Yeah, that's what I do. And that's what exhausts me, what makes many label me as histrionic or one of those Angry Women of Color who doesn't want white people writing diverse books. Inevitably, one way or another, the hurtful book will still continue to hurt me. I will be the Bad Guy. Sure, sometimes it can be fun, even vindicating, to be the Bad Guy. But, mostly, it eats at you. Because you know that calling out race-fail is ultimately worse than writing something racist. That's the lesson we're taught. Being a whistleblower often means you get the blowback.
So, I'm going to try and channel my anger and frustration into something more positive. Here are five basic things to keep in mind while writing a character of color, in particular characters of South Asian origin.
|Chandramukhi is not here for your bullshit.|
|His name is Anthony Gonsalves. He's alone in the world.|
Basically, making up an Indian name because it sounds pretty is the equivalent of getting a Chinese character tattoo and finding out it means "asshat" instead of "peace."
Funny story: I was moaning about how the hero in my romantic suspense WIP is black and English and "I'm not sure if I'm getting him right," and fellow author Alyssa Cole goes, "My family's black and English. You could just ask me." Duh. Yeah.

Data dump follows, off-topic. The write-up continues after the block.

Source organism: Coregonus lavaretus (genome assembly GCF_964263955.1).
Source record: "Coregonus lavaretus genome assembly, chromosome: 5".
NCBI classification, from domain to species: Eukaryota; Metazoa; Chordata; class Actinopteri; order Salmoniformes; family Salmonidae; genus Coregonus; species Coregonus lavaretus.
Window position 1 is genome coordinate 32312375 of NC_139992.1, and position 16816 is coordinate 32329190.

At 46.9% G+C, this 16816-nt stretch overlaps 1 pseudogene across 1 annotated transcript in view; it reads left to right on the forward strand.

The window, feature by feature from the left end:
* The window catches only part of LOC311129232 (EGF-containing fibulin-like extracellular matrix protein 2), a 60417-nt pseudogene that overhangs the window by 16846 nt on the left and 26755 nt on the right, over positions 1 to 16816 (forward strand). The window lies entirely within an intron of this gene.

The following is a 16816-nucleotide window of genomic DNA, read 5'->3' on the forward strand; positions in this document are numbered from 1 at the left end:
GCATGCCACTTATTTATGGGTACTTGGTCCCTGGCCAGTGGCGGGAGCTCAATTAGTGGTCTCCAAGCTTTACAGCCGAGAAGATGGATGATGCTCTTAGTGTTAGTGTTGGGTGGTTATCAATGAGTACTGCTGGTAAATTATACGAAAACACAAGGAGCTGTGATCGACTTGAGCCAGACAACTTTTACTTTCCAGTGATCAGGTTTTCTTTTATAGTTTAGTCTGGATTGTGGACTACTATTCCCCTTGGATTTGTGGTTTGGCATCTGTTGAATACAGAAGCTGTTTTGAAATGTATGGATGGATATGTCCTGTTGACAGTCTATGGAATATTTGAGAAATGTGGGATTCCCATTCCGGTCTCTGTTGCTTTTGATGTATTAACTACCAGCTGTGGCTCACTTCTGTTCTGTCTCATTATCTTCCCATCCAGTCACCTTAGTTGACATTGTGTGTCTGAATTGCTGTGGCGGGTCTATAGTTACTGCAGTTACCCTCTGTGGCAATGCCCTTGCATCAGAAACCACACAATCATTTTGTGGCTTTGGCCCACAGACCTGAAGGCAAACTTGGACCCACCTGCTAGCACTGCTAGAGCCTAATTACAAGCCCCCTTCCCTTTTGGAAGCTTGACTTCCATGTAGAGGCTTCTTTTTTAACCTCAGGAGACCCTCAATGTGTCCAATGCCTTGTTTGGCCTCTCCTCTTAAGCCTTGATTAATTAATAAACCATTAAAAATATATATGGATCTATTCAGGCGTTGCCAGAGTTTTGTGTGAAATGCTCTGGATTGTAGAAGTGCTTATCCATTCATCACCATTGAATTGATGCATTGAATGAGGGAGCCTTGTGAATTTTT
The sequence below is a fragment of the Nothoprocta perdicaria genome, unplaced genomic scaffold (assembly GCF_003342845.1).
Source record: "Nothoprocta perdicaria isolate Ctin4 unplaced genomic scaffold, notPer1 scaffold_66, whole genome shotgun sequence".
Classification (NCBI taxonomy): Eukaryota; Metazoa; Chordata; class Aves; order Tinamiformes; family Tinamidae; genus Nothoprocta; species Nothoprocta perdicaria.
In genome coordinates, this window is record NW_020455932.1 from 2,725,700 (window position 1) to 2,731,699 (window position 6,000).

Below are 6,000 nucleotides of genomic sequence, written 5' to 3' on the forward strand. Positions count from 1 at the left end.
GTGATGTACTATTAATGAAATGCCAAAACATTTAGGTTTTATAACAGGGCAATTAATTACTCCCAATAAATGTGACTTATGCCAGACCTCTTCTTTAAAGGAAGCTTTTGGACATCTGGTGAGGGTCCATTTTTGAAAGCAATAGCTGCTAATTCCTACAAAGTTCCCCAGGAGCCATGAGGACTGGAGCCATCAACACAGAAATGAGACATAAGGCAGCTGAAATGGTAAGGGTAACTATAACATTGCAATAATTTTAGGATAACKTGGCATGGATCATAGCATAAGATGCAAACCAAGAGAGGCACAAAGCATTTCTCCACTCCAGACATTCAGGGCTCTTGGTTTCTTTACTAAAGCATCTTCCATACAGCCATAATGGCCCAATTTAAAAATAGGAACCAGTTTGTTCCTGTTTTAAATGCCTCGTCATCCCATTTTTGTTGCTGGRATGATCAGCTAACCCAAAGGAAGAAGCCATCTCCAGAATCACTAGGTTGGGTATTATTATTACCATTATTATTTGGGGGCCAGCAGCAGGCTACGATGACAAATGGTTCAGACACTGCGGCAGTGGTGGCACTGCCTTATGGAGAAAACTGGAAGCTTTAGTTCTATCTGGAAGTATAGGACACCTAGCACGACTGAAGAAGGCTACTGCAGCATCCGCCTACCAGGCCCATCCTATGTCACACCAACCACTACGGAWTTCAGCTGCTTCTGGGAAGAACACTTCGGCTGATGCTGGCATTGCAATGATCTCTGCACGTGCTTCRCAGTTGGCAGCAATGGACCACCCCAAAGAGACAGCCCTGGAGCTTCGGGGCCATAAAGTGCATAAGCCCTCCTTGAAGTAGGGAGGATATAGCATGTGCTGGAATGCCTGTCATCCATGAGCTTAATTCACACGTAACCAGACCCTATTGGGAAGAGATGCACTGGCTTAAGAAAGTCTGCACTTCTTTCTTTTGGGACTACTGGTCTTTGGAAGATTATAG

5. Let your characters be human. POC aren't paragons. We're not exotic or wise or magical. We put our pants on the same way as everyone else. Sure, there are cultural, religious, sexual and ability factors that make every person unique, but at the core, we're just people. If you can write a werewolf, you can write a black woman. If you can spell Daenerys Targaryen, you can spell Priyanka Gavankar. An Indian guy or a Polynesian may be as sexy as hell, but he's sexy because he's HIM, not because he's Indian or Polynesian. (Trust me, every culture has ugly dudes and unfortunate women. Our race doesn't automatically make us sexy.)
I don't want to be the Bad Guy, folks. I just want to help—so that, ultimately, I don't have to hurt.